Export/Import: late 1820s early 1920s based on exports of raw materials and import of manufactured goods inspired by the doctrine of economic liberalism (laissez-faire)/comparative advantage division of labor--unequal societal hierarchy (prosperity for a group of small elites) foreign investment in trade, banking
ISI (Import Substitution Industrialization) (Stage 1)
ISI: a trade and economic policy based on the premise that a country should attempt to reduce its foreign dependency through the local production of industrialized products. economic crises bring about change in the economy, changes who is in power power shift after 1929 crash promotion of domestic industrialization
WWII further strengthened ISI; quick expansion of industry led to an increase in wages and benefits incentive to incorporate the working class into politics (populist coalitions) (Popular Front)
Mexico- sectors represented in governing party (PRI)
Argentina: govt as final arbiter between business and labor (Peronism) catch up: subsidized cost of starting up industries protect local industry--tariffs/quotas state as promoter of capital formation: tax breaks, loans, subsidies
State investment in and nationalization of infrastructure
ISI (Stage 2) industrial output increased 6x unemployment becomes a huge issue crisis of ISI no room to expand market, high cost of capital goods, bad for working class changes in the socioeconomic structure of the state; growth of a new industrial elite & working class grew
Led by Bureaucratic Authoritarian regimes
debt crisis motivated economic change private banks lend vast amounts to developing countries (petrodollars) although a lot of money was going into LA via loans, credit lines, bonds, etc., a lot of money was not staying there because of capital flight
Chicago boys in Chile as catalyst they criticized ISI policies
Emphasized liberal economics
Washington Consensus
LA governments should support private sector by reducing the economic role of the state liberalize policies on trade focus on long term investments in health, education, and infrastructural development get rid of the deficit, get rid of inflation, account balance was negative bc of ISI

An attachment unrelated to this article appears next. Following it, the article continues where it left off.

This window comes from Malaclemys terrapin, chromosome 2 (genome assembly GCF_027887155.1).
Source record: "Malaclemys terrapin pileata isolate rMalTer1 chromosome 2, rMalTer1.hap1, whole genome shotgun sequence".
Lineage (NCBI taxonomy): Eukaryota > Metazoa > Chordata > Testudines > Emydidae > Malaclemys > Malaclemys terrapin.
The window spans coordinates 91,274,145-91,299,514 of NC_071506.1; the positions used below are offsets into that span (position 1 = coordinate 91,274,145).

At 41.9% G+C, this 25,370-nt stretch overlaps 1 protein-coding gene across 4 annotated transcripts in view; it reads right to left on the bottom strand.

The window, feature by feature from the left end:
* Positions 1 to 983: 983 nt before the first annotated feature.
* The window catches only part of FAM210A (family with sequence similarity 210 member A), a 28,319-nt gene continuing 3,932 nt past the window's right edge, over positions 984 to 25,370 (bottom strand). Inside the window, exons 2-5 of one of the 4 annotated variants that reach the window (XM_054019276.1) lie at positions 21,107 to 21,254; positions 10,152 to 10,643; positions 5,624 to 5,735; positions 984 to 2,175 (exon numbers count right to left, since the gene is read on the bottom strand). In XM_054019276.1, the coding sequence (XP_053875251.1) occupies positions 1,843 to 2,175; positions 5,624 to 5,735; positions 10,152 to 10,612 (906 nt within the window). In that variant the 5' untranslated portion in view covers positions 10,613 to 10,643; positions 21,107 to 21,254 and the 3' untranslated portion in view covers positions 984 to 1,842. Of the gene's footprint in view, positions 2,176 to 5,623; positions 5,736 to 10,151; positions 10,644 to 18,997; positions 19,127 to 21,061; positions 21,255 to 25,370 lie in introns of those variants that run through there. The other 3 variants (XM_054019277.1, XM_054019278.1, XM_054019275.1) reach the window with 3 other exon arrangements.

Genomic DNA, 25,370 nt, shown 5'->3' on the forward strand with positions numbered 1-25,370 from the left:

Bolivia: poverty and hyperinflation bc of ISI

Identify similarities and differences between economic models (logic of each model)

Export-Import Model
ISI: Import Substitution Industrialization
Neoliberal Model
-late 1800s early 1900s

-export of raw materials, import of industrial/finished goods

-large investment in LA nations by industrialized/”Western” states

-stimulated growth in raw material sector

-Liberalism (laissez-faire)

-emphasis on stability and social control: political stability = attractive investment → economic growth

impact: appearance of growth of the middle class→ organization/unionization; major shift in the working class due to imported labor and immigration; political reforms
-decrease foreign dependency through domestic industrialization

-based on nationalism and the UN’s Economic Commission for LA (ECLAC)

-goal: economic independence and job creation

-took advantage of Great Depression and WWII

-govt. restricted competition through tariffs/quotas, encouraged local investments through credits/loans, stimulated domestic demand through public sector expenditures and took direct involvement through the formation of state-owned companies

-impact: short-term success/growth but instability in the long-run
-manufactured inferior products that were more expensive; consumers lost; workers gained importance

-creation of Populist regimes which were authoritarian and represented class interests

-rise of Bureaucratic-Authoritarianism
-response to ISI crisis; a reversal of ISI policies

-promoted privatization of economy and economic stabilization

-policies: control balance of payments and inflation by cutting govt. spending; structural adjustment- liberalization, privatization

impact: mixed results across LA; increased foreign investment; stagnation of economic growth; inequality and poverty; job creation in the informal sector

Social consequences: how did society change?
Export/Import: creation of modern elite (entrepreneurial), middle class, urbanization, working class, co-optative democracies
ISI: urbanization, inequality, growth of industrial bourgeoisie, working class grows; limited domestic market growth as there was a growth for traditional markets
2nd stage of isi had a balance of payments crisis (higher priced imports and lower priced exports)
Neoliberalism: a lot of the jobs were created in the informal sector (no employment security, work security, etc) these workers did not pay taxes suffer from great inequality; poverty also increased minimum social protection
Political consequences: how are they linked to different types of political systems?
Import/Export: Oligarchy limited participation small elite
ISI (Stage 1): Populism direct appeal of leader to masses (Peron in Argentina) legitimacy of the leader was based on charisma, nationalist ideas and appeals to social justice